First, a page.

Letters Blogatory

The Blog of International Judicial Assistance

Letters Blogatory

The Blog of International Judicial Assistance

Case of the Day: JK v. VKP

The case of the day is JK v. VKP (Sweden S. Ct. 2022). No, I do not generally keep track of the Swedish Supreme Court; I picked up on the case at the excellent EAPIL Blog. A daughter sought child support from her father. She sought an order requiring the father to produce Danish tax assessment notices he had received. He claimed he didn’t have them, but it was undisputed that he could obtain them by simply logging on to the Danish tax website. The question: did he have “possession” of the notices, such that he could be required to

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Event Announcement of the Day: ABLI/HCCH Event on COCA and the Judgments Convention

Readers, check out this interesting upcoming webinar on Cross-border Commercial Dispute Resolution – HCCH 2005 Choice of Court and 2019 Judgments Conventions., the second in a series jointly hosted by the Singapore-based Asian Business Law Institute (ABLI) and the Hague Conference on Private International Law (HCCH)! Here is the announcement: The webinar will take place on Wednesday 27 July between 3 to 6pm (Singapore time), and will comprise two sessions to take a holistic look at the Choice of Court and Judgments Conventions. Attendees have the option of attending one or both sessions.  Invited speakers include Sara Chisholm-Batten (Partner, Michelmores LLP), the

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Lago Agrio: Second Circuit Affirms Conviction of Steven Donziger for Contempt of Court

Yesterday the Second Circuit affirmed Steven Donziger’s conviction on charges of contempt of court. Donziger did not challenge the judge’s findings of fact on appeal, and there was no real question about the facts at the trial. Instead, Donziger argued that his prosecution was unconstitutional because the prosecutor was a private lawyer appointed by the District Court under Rule 42(a)(2) of the Federal Rules of Criminal Procedure, which provides that after the court has ordered the defendant to show cause why he should not be held in contempt: The court must request that the contempt be prosecuted by an attorney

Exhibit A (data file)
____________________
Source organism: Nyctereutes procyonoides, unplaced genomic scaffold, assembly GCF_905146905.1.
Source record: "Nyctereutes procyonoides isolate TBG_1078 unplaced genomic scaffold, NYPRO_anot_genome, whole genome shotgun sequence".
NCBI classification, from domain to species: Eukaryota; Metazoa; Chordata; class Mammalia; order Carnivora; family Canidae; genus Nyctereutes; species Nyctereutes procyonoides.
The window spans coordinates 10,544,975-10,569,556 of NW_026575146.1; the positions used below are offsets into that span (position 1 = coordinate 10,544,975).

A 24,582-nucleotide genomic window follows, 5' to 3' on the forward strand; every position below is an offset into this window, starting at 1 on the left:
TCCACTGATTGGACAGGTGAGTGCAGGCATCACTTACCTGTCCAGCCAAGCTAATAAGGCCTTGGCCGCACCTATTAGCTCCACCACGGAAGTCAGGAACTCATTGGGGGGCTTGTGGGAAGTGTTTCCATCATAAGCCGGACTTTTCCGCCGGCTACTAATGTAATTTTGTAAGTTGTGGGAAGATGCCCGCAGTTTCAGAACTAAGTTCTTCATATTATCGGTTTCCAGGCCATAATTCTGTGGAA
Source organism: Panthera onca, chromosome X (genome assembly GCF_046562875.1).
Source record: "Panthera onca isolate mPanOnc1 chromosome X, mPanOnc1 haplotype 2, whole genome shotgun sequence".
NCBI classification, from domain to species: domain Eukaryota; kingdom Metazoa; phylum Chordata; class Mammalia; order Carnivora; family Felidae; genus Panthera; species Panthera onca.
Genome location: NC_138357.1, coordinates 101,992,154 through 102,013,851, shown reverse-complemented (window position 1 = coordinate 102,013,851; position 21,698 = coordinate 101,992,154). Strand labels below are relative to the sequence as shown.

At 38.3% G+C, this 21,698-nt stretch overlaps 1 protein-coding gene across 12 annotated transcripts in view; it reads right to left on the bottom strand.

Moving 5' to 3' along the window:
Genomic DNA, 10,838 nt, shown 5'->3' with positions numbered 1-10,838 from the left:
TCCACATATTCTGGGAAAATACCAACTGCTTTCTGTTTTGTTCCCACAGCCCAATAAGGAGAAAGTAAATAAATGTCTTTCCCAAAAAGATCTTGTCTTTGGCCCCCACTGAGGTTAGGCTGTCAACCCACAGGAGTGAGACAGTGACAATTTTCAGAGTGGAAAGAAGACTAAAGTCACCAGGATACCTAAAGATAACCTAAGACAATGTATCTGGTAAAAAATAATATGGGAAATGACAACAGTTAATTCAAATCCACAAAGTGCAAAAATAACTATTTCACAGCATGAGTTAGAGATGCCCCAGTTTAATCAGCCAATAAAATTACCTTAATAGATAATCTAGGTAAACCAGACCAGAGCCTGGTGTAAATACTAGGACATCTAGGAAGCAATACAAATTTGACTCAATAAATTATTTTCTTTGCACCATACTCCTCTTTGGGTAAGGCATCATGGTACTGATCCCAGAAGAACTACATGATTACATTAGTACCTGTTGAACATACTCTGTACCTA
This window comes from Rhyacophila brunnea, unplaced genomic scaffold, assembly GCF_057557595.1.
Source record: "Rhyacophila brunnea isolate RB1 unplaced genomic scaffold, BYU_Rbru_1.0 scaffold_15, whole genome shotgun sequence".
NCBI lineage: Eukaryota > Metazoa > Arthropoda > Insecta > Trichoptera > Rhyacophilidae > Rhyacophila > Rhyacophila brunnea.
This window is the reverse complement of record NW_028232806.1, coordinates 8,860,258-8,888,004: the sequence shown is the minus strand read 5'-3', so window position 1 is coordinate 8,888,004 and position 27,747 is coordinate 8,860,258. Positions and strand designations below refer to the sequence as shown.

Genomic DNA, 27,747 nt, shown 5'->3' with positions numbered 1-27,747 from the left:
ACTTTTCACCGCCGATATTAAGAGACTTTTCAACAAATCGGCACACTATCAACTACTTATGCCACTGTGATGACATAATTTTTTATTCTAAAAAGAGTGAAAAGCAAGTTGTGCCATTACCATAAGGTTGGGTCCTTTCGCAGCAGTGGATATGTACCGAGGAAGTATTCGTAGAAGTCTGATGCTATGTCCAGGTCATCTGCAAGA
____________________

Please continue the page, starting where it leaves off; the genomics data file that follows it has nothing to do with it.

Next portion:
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Elephant Habeas: New York’s High Court Rejects “Elephants Are Persons” Nonsense

Let me stipulate at the beginning that elephants are magnificent animals who have been treated badly by us human beings for a long time. We have hunted them for ivory, reduced their habitat, and mistreated them in captivity in the circus and in some zoos. I say some zoos because Happy, the elephant at the center of the elephant habeas case, is at the Bronx Zoo, and the question is whether well-meaning who haven’t been able to get their legislators or fellow citizens to agree with them that the law should require a standard of care better than what the

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Antisemitism Rears Its Head In Massachusetts

I’m going to ask your indulgence as I write about something upsetting, vaguely frightening, and entirely unrelated to international judicial assistance. An anonymous “multi-generational collective of activists and organizers” known as the Mapping Project has published a map of most of the key organizations in the organized Jewish community in Massachusetts. Lest you think this is just a friendly map, or a symbolic map, or a diagram of supposed connections between various groups, the authors want to be very clear: they have published a physical map with real locations for the purpose of disruption: These entities exist in the physical

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Case of the Day: ZF Automotive v. Luxshare

The case of the day is ZF Automotive US, Inc. v. Luxshare, Ltd. (S. Ct. 2022). This is the big Section 1782 decision we all have been waiting for, which asks—and answers!—whether foreign arbitrations are proceedings before “foreign or international tribunals,” and therefore whether parties can obtain discovery in the US for use in foreign arbitrations. The short answer: no (with an asterisk I discuss below). I’ve been interested in this issue for a long time. One of the very first Letters Blogatory posts, from January 2011, addressed it. That post focused on whether it made sense for parties to

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